The President. Oh. [Laughter] Well, you'd get a lot of bureaucratic answer to that. But no, I think the minimum wage was really designed for the most menial of jobs, the jobs requiring no particular job skill, the entry jobs and so forth. And I think it's been overdone. And, as I say, it's caused some of our problems.

Incidentally, when you hear the -- oops, well, just let me say just one more thing. And then I'll -- she's going to tell me, ``One more question,'' aren't you?

Ms. Small. [Karna Small Stringer, Deputy Assistant to the President and Director of Media Relations and Planning.] Yes.

The President. All right. [Laughter]

Let me say that the biggest percentage of unemployment that's keeping our percentage level so high is for teenagers, young people. And I sometimes think that this isn't a fair measurement of unemployment, because would it interest you to know that almost 48 percent of those who are listed as unemployed teenagers are presently going to school? They're looking for after-school jobs or weekend jobs. We all did. I did when I was in school myself. But to tie that, as a measure of the Nation's unemployment and -- is, kind of, taking our attention away from the real problem, which is the wage-earner with a family to support, the person that is out there with a job skill and no job to which he can apply it.

But I think we should ask some questions about unemployment. I asked one question of the Labor Department, and we've got a new answer already. I found out that they weren't counting our military as employed. [Laughter] And, now that they do, the unemployment rate is lower. [Laughter]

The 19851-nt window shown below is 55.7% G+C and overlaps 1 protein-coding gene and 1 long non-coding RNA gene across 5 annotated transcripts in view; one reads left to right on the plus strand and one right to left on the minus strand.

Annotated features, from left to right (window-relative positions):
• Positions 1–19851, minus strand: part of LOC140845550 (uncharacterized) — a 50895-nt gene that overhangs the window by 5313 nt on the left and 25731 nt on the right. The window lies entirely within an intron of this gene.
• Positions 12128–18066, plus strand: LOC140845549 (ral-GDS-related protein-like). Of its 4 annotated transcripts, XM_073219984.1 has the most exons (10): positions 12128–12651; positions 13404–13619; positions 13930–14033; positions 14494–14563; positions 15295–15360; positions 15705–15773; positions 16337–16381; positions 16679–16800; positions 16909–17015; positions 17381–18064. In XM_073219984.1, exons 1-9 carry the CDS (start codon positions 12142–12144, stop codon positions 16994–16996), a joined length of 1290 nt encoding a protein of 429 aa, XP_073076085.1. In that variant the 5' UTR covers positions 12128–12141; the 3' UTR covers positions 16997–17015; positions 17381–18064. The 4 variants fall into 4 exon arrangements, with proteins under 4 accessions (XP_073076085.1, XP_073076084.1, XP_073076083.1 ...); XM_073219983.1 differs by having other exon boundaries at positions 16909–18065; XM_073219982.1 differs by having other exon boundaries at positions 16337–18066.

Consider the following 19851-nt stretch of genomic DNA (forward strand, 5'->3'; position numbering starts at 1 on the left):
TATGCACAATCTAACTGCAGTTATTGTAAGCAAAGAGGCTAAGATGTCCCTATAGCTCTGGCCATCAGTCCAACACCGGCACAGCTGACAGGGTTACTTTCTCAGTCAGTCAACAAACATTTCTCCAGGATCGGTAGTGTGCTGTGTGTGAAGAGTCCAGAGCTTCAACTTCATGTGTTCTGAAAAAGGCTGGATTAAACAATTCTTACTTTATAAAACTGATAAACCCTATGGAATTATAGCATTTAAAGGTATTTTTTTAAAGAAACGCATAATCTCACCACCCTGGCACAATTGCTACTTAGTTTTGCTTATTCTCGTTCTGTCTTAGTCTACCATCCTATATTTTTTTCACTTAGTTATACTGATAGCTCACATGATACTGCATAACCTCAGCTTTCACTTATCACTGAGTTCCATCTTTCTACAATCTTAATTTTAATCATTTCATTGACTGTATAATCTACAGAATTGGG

Yes, sir.

Defense Spending

Q. Mr. President, I'm Bob Brenner from Olympia, Washington. Do you, currently, have any contingency plans that might include reducing military spending as a way to decrease the deficit?

The President. On military spending -- I ran on the idea that we had been starving our military for so long that there really was a window of vulnerability. I think we've closed, largely, that window of vulnerability. We haven't closed it completely. We haven't caught totally up. But we've made a great difference.

Now, with malice aforethought, I asked Cap Weinberger to take that job. He was my finance director, for a time, when I was Governor, and he didn't earn the name ``Cap the Knife'' for nothing. [Laughter] But what everyone, particularly in the Congress, seems unwilling to admit is that they have been, themselves -- over there, under his direction, reducing the budgets as they find ways to save and ways to improve.